May 02, 2013
Sir, during the two years I had the fortune to have a voice as an Executive Director at the World Bank, 2002-2004, there were a lot of discussions on the issue of debt sustainability for poor developing countries. I hated those. They always sounded like a torturer calculating how much he could go on before his victim fainted. No doubt much of the ongoing, and I would have to say much less civilized debate between the austerians and the profligarians, reminds me of that.
And I also remember when some years ago some environmental austerians fouled up some research, which was immediately interpreted as a great go ahead by the environmental profligarians.
I do pity Kenneth Rogoff and Carmen Reinhart, for probably having been too interpreted by vested interests, hand having to end up in the eye of the current storm on debt. They do a good job of fixing their positions in “Austerity is not the only answer to a debt problem” May 2. Of course it is not a question of either or… and it is not even necessary for them to call on Keynes to testify in their defense.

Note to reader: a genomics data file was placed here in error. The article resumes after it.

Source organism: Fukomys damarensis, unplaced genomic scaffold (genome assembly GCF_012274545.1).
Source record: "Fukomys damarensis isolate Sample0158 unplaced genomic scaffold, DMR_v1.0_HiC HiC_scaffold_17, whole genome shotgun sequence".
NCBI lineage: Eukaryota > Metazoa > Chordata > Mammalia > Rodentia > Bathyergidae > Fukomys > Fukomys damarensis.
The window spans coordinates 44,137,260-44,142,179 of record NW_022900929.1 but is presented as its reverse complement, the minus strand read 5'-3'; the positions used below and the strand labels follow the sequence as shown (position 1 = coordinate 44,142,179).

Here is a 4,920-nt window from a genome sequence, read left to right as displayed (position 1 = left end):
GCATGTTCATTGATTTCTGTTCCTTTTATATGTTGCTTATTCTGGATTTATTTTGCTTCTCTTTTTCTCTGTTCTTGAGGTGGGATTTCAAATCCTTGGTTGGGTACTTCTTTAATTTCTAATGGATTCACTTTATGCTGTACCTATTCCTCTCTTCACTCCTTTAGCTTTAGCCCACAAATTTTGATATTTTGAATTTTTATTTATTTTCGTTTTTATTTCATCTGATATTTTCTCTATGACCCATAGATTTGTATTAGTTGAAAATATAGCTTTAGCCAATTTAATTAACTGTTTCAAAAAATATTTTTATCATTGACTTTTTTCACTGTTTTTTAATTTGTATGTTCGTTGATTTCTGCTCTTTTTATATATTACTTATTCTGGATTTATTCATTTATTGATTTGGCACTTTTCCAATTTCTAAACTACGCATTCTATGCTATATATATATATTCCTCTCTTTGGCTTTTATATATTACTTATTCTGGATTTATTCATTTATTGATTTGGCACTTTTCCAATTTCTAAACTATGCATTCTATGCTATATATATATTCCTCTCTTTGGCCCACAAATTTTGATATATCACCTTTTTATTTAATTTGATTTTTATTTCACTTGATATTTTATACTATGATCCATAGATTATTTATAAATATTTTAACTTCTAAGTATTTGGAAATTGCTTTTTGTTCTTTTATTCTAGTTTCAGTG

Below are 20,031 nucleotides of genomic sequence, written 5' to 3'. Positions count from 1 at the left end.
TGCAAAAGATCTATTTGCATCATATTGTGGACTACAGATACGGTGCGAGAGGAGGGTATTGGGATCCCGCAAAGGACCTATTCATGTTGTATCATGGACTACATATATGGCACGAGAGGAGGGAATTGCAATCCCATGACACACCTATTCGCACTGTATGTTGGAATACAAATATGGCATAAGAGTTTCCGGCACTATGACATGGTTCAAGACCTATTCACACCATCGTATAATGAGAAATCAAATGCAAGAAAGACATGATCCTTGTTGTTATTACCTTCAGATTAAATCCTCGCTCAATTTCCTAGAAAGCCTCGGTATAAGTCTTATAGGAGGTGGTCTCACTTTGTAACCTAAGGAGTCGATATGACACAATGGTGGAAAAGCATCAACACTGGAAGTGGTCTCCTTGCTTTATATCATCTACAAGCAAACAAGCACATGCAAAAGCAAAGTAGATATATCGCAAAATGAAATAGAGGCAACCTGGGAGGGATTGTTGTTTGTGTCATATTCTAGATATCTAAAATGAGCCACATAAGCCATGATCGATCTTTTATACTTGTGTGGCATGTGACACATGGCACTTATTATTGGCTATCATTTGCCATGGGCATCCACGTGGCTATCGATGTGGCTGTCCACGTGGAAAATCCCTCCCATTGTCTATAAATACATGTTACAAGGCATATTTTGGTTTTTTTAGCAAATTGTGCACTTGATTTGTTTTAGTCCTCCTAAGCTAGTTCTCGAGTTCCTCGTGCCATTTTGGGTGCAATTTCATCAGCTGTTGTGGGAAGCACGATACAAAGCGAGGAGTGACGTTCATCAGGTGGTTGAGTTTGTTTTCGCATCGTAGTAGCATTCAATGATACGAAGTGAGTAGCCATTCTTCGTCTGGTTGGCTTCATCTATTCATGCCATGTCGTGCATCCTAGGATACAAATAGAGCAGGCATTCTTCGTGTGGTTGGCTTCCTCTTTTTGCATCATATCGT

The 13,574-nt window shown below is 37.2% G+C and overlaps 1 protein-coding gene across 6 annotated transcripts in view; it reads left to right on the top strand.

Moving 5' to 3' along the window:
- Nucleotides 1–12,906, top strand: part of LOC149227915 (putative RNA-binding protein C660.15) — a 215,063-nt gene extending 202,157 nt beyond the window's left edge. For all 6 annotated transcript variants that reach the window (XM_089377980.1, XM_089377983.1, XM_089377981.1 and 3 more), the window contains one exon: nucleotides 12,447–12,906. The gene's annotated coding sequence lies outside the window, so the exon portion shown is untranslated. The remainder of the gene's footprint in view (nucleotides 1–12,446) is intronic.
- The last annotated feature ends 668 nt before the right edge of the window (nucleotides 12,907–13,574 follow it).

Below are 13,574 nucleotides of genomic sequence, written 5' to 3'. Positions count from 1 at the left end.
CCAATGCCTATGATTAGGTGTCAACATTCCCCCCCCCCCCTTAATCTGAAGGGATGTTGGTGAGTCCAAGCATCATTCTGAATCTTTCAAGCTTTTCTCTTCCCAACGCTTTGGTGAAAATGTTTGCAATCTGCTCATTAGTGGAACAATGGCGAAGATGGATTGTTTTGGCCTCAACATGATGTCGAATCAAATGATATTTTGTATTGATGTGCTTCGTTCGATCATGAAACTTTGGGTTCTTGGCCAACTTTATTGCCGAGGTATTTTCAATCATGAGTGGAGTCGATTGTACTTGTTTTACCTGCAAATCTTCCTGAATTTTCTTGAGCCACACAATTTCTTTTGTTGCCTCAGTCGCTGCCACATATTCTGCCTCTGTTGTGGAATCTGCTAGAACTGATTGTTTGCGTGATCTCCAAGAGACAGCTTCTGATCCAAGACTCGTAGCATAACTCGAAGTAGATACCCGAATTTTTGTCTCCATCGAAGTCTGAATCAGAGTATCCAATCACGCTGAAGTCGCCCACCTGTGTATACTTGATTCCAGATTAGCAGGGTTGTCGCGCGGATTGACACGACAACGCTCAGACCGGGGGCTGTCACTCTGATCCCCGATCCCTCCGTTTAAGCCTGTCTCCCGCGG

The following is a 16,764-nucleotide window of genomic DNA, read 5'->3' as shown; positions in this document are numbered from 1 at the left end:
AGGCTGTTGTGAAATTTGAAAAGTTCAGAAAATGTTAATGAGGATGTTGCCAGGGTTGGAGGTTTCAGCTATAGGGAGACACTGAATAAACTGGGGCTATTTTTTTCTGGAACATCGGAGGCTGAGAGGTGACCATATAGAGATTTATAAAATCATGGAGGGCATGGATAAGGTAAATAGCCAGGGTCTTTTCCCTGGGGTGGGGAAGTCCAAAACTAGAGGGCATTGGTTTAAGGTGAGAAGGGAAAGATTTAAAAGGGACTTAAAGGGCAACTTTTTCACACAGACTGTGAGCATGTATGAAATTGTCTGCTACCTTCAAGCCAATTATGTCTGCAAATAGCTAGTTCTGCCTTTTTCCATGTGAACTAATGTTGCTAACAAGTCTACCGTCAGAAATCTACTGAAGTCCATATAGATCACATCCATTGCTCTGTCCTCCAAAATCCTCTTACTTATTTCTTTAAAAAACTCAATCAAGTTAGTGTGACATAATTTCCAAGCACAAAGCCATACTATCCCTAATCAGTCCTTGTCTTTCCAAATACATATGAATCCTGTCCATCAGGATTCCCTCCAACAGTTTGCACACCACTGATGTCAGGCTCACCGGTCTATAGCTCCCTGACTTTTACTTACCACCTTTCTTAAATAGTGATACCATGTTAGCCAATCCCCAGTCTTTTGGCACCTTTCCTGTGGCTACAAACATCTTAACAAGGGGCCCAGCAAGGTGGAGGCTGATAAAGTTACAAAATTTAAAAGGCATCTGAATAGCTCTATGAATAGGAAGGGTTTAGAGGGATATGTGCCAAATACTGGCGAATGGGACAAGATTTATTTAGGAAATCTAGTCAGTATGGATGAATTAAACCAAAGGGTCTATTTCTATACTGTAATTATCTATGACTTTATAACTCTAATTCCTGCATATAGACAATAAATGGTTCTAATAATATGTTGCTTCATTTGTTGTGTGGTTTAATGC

That said, what they entirely miss, probably because it has never been an area of research or concern to them, is how current bank regulations, which so immensely favor sovereign borrowings, leads to the illusion of low rates.
Just one example: Banks in Europe lending to Germany do not need to hold any capital, something which implies an authorized infinite leverage of their equity. But, if they lend to a German small or medium business or entrepreneur, then they need to hold 8 percent in capital and can only leverage the risk-adjusted returns of that loan on their equity 12.5 times to 1.
Anyone who does not understand that translates into a direct subsidy of Germany´s borrowing rate, paid by taxing the more “risky” and the real economy losing out of opportunities, has little idea about how banking and capitalism work.
If some real game changing opportunities are thereby lost by Germany, it could in fact currently, and quiet unwittingly, be paying they highest interest rates ever on their public borrowings.